Inflation-Indexed Security

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Paul Tracy

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Prior to starting InvestingAnswers, Paul founded and managed one of the most influential investment research firms in America, with more than 2 million monthly readers. While there, Paul authored and edited thousands of financial research briefs, was published on Nasdaq. com, Yahoo Finance, and dozens of other prominent media outlets, and appeared as a guest expert at prominent radio shows and i...

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Updated August 12, 2020

What is an Inflation-Indexed Security?

Inflation-indexed securities are a form of savings that protects the principal and interest from the erosion of inflation.

How Does an Inflation-Indexed Security Work?

One of the most significant economic threats to anyone living on a fixed income or a fixed stock of assets is the eroding effects of inflation.  For example, with an inflation rate of 3% per year, a fixed income investment earning 5% per year will yield only 2% earnings in real terms.  Retirees receiving Social Security payments are exposed to inflation on their savings or pensions, even when those payments are adjusted for inflation.

The federal government offers several types of inflation-indexed investments:  10-year notes and 30-year bonds and savings bonds, also known as I-Bonds.  The 10-year notes and 30-year bonds are non-marketable securities that cannot be traded or sold in the secondary market.  I-Bonds offer tax-exempt interest earnings and also cannot be sold.  The principal for both of these inflation-indexed bonds is adjusted with the Consumer Price Index (CPI-U) annually and is payable upon redemption.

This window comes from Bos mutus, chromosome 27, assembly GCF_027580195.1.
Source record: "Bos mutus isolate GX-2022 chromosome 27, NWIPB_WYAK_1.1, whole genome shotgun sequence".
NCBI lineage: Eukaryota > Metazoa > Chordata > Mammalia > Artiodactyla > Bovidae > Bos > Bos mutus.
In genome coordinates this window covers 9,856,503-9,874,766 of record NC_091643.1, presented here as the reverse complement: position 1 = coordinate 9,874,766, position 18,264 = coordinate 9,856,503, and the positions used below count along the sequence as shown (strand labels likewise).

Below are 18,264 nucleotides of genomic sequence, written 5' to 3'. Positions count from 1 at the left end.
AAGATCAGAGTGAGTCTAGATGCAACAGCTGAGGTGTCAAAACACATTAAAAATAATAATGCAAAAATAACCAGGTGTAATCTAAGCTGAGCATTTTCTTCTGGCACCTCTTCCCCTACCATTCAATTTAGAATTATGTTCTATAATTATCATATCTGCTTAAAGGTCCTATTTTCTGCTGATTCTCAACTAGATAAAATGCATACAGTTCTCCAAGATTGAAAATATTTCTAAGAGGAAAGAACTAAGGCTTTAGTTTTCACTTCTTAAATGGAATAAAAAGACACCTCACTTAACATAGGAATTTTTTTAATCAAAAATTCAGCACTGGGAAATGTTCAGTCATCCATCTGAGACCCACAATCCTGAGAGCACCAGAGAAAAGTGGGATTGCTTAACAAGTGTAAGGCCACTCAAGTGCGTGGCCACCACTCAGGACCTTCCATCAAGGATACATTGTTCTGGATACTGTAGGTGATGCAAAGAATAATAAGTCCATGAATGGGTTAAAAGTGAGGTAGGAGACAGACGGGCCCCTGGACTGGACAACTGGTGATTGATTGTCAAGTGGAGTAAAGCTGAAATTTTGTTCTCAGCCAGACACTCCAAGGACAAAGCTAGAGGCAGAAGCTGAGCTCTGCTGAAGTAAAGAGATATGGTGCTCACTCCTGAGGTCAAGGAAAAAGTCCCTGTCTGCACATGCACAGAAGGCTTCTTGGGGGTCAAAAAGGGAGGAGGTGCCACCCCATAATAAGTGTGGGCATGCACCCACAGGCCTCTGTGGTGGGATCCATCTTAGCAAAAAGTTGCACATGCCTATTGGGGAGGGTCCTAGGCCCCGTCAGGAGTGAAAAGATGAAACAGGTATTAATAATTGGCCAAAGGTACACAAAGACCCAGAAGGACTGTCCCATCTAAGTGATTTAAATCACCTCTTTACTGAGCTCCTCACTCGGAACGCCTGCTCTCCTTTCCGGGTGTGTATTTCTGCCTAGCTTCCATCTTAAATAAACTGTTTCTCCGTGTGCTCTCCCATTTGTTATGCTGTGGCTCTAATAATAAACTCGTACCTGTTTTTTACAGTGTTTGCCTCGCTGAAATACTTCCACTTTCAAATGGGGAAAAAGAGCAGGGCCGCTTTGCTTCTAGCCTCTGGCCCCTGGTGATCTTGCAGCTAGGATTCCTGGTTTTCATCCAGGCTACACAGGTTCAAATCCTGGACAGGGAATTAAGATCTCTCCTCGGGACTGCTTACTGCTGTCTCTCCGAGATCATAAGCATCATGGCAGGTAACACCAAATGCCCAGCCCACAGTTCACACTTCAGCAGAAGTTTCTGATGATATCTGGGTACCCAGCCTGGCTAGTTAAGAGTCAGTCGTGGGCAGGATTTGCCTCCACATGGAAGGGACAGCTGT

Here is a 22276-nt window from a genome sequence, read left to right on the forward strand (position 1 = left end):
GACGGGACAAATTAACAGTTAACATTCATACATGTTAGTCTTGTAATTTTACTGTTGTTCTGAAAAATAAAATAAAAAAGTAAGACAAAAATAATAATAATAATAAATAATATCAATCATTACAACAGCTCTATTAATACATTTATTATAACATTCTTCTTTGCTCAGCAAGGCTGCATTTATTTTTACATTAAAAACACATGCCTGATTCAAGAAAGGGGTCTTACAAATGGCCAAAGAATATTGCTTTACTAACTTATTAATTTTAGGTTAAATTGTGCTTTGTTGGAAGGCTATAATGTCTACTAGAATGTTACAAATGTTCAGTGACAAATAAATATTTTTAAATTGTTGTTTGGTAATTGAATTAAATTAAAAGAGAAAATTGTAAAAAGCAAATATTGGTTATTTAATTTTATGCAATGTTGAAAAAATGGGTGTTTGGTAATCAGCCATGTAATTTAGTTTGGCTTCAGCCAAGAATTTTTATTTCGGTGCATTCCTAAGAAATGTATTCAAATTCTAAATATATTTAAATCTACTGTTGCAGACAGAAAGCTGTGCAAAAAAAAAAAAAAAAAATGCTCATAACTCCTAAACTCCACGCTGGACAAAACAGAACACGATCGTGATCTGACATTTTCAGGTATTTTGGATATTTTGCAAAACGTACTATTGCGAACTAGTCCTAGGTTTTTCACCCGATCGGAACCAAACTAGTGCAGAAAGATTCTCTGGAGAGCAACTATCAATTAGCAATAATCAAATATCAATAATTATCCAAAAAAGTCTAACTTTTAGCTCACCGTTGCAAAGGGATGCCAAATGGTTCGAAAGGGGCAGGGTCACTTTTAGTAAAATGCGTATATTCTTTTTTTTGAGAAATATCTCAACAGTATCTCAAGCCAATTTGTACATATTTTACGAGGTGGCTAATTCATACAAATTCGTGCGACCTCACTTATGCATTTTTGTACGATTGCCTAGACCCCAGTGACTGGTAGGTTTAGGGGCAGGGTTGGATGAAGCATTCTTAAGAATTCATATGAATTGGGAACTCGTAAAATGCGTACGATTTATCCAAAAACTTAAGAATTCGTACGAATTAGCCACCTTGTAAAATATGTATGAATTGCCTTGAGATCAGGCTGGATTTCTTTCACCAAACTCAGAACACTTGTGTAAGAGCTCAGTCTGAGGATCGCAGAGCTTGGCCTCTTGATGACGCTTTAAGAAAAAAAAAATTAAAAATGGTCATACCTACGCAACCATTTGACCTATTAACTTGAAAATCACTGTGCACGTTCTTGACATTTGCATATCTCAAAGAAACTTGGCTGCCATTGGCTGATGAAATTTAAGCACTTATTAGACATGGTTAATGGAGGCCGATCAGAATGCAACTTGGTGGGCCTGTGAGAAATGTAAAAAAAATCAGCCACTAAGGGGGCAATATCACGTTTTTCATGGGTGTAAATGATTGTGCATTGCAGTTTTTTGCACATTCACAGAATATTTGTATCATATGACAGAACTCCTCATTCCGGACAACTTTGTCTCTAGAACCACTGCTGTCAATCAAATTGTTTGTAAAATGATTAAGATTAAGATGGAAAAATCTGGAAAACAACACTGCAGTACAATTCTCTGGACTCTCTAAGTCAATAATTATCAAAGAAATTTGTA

The Treasury Inflation-Protected Securities (TIPS) offer 10 and 20 year bonds that provide CPI adjustments to the principal and interest payments at a fixed rate on the adjusted principal, payable semi-annually.  TIPS bonds are marketable securities and can be bought and sold in the secondary market.

Why Does an Inflation-Indexed Security Matter?

Inflation-indexed securities are an important investment alternative for anyone living on fixed incomes or pensions.  However, except for TIPS bonds, the market for these securities is comprised mainly of "buy and hold" investors.  As a result, the market is fairly illiquid, because there is a lack of buyers and sellers for these securities.  In practice, these bonds do not offer premium returns because they do not have many buyers and they do not have to provide an interest premium to compensate for inflation.

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